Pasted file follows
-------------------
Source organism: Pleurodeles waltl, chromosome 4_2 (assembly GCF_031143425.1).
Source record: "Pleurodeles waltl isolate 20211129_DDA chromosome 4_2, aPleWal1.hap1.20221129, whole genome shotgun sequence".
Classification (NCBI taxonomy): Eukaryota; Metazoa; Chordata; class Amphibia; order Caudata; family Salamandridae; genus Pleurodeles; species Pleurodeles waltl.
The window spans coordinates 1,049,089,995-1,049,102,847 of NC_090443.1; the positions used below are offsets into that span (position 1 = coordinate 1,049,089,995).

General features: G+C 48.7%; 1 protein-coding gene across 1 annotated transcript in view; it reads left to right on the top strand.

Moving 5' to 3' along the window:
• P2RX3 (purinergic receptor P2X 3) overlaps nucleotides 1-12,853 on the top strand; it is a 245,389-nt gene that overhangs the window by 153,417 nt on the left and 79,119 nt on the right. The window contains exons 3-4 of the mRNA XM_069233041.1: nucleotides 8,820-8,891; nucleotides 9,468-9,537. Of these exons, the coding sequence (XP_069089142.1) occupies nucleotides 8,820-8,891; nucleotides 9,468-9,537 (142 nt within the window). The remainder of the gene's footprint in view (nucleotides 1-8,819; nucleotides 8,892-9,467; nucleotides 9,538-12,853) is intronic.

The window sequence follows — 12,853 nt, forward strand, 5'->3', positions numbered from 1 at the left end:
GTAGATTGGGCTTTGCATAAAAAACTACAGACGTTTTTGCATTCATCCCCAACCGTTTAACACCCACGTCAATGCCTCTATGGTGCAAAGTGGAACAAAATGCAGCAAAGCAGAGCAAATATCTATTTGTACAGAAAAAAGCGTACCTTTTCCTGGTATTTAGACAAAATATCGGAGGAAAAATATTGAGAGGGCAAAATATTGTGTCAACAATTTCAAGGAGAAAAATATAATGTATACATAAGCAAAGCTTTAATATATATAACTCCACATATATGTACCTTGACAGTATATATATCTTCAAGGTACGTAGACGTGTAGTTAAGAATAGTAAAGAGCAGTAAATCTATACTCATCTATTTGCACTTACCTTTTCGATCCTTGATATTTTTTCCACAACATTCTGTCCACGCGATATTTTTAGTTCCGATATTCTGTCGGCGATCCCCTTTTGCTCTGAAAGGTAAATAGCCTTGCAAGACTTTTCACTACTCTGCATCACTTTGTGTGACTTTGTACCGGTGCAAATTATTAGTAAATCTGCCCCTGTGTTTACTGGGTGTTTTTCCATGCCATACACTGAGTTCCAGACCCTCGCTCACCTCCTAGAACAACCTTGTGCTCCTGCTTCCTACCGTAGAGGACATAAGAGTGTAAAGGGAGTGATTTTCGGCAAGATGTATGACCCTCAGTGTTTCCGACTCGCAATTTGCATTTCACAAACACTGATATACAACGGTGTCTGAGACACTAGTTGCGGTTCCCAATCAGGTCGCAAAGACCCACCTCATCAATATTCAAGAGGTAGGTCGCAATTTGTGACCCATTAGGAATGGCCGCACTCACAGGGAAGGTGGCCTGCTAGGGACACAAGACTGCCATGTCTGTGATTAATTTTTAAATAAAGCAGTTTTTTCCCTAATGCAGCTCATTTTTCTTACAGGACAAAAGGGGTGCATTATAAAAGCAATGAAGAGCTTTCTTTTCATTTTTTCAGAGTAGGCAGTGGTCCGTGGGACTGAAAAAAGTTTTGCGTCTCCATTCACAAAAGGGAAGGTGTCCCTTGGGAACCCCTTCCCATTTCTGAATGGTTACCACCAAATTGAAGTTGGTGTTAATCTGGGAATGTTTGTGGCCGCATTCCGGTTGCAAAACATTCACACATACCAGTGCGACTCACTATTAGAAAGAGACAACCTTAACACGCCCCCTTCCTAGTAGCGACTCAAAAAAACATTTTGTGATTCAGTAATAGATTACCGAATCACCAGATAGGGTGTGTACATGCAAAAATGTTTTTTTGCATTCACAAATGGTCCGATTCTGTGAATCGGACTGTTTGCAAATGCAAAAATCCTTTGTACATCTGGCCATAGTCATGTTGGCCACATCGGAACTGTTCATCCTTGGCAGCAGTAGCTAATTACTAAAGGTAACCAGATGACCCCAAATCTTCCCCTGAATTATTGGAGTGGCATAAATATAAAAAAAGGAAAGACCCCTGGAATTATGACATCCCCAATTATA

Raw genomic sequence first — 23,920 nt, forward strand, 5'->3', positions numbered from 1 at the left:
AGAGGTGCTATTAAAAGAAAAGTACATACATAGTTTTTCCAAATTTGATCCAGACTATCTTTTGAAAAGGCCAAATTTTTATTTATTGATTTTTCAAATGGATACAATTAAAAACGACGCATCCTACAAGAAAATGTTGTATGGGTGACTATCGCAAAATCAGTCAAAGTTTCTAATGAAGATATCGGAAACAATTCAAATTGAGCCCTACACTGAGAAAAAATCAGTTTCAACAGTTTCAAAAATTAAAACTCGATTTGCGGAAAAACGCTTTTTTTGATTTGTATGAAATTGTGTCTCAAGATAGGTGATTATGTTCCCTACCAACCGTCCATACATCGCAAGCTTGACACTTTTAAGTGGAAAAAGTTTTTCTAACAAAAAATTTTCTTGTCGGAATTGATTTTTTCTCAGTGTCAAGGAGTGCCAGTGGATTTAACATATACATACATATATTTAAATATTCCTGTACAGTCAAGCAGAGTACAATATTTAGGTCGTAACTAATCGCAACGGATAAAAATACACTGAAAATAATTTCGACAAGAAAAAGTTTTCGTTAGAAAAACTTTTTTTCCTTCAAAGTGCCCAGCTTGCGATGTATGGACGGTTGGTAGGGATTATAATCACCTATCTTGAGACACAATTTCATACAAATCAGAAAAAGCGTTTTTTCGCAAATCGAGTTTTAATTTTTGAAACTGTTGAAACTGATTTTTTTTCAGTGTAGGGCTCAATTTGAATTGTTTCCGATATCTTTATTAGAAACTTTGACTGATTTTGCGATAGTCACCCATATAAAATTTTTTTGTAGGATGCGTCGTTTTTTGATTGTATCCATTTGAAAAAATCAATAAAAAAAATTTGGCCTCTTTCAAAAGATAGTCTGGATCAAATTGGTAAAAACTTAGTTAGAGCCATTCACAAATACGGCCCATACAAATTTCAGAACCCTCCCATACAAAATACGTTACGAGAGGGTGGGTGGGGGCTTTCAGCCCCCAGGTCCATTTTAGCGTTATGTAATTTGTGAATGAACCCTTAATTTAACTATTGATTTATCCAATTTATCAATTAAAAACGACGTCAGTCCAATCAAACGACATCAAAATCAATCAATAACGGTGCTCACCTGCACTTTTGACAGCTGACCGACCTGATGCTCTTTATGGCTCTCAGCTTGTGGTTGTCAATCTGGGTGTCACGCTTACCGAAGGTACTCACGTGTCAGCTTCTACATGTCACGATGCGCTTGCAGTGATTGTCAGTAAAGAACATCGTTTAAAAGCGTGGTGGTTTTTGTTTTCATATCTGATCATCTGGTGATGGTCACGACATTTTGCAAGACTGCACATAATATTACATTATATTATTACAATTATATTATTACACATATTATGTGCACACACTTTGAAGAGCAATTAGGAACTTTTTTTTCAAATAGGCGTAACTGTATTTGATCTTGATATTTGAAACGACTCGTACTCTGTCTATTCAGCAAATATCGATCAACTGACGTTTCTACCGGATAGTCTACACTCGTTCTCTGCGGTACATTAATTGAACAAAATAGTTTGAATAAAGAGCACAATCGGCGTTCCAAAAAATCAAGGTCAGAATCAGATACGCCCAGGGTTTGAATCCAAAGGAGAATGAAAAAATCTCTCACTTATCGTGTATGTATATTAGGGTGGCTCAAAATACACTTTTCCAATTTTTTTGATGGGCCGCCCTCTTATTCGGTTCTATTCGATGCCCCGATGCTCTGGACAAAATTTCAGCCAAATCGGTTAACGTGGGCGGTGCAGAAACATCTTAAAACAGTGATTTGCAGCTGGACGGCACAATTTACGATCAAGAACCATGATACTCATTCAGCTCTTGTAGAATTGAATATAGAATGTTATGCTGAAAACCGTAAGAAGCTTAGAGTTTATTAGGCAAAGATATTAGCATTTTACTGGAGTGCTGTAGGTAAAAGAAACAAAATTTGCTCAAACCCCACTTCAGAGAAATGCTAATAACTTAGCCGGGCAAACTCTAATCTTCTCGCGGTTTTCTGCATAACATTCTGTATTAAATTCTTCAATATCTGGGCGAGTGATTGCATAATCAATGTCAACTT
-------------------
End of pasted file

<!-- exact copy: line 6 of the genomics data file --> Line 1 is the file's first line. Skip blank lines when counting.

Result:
Moving 5' to 3' along the window: